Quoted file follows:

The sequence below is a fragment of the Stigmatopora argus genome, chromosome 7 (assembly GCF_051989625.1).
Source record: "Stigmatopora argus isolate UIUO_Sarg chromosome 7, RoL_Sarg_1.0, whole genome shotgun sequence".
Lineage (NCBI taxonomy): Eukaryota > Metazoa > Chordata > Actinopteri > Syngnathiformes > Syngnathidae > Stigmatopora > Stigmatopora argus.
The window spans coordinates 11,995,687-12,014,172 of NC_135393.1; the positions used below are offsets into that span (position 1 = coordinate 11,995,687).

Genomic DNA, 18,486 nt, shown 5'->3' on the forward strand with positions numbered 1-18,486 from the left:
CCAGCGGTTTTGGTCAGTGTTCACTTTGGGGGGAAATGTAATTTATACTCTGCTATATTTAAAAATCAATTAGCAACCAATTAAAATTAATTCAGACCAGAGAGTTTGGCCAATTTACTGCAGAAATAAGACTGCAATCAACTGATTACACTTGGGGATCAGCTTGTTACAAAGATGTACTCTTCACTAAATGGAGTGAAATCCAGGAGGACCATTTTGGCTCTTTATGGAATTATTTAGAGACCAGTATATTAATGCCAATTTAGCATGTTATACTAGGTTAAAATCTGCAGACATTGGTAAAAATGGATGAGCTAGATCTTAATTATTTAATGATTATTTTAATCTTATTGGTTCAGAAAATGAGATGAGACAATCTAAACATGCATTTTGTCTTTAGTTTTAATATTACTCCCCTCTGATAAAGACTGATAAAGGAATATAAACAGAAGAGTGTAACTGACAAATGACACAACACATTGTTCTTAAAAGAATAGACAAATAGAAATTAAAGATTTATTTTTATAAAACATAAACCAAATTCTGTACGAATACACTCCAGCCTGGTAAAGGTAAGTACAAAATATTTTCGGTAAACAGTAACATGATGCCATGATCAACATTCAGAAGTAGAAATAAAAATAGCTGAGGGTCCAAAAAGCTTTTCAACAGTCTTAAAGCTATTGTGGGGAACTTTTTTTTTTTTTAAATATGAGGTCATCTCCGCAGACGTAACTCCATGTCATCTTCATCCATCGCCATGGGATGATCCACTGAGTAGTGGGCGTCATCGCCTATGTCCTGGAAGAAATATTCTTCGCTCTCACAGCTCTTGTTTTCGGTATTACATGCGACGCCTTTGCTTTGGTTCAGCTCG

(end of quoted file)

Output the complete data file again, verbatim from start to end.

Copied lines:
The sequence below is a fragment of the Stigmatopora argus genome, chromosome 7 (assembly GCF_051989625.1).
Source record: "Stigmatopora argus isolate UIUO_Sarg chromosome 7, RoL_Sarg_1.0, whole genome shotgun sequence".
Lineage (NCBI taxonomy): Eukaryota > Metazoa > Chordata > Actinopteri > Syngnathiformes > Syngnathidae > Stigmatopora > Stigmatopora argus.
The window spans coordinates 11,995,687-12,014,172 of NC_135393.1; the positions used below are offsets into that span (position 1 = coordinate 11,995,687).

Genomic DNA, 18,486 nt, shown 5'->3' on the forward strand with positions numbered 1-18,486 from the left:
CCAGCGGTTTTGGTCAGTGTTCACTTTGGGGGGAAATGTAATTTATACTCTGCTATATTTAAAAATCAATTAGCAACCAATTAAAATTAATTCAGACCAGAGAGTTTGGCCAATTTACTGCAGAAATAAGACTGCAATCAACTGATTACACTTGGGGATCAGCTTGTTACAAAGATGTACTCTTCACTAAATGGAGTGAAATCCAGGAGGACCATTTTGGCTCTTTATGGAATTATTTAGAGACCAGTATATTAATGCCAATTTAGCATGTTATACTAGGTTAAAATCTGCAGACATTGGTAAAAATGGATGAGCTAGATCTTAATTATTTAATGATTATTTTAATCTTATTGGTTCAGAAAATGAGATGAGACAATCTAAACATGCATTTTGTCTTTAGTTTTAATATTACTCCCCTCTGATAAAGACTGATAAAGGAATATAAACAGAAGAGTGTAACTGACAAATGACACAACACATTGTTCTTAAAAGAATAGACAAATAGAAATTAAAGATTTATTTTTATAAAACATAAACCAAATTCTGTACGAATACACTCCAGCCTGGTAAAGGTAAGTACAAAATATTTTCGGTAAACAGTAACATGATGCCATGATCAACATTCAGAAGTAGAAATAAAAATAGCTGAGGGTCCAAAAAGCTTTTCAACAGTCTTAAAGCTATTGTGGGGAACTTTTTTTTTTTTTAAATATGAGGTCATCTCCGCAGACGTAACTCCATGTCATCTTCATCCATCGCCATGGGATGATCCACTGAGTAGTGGGCGTCATCGCCTATGTCCTGGAAGAAATATTCTTCGCTCTCACAGCTCTTGTTTTCGGTATTACATGCGACGCCTTTGCTTTGGTTCAGCTCG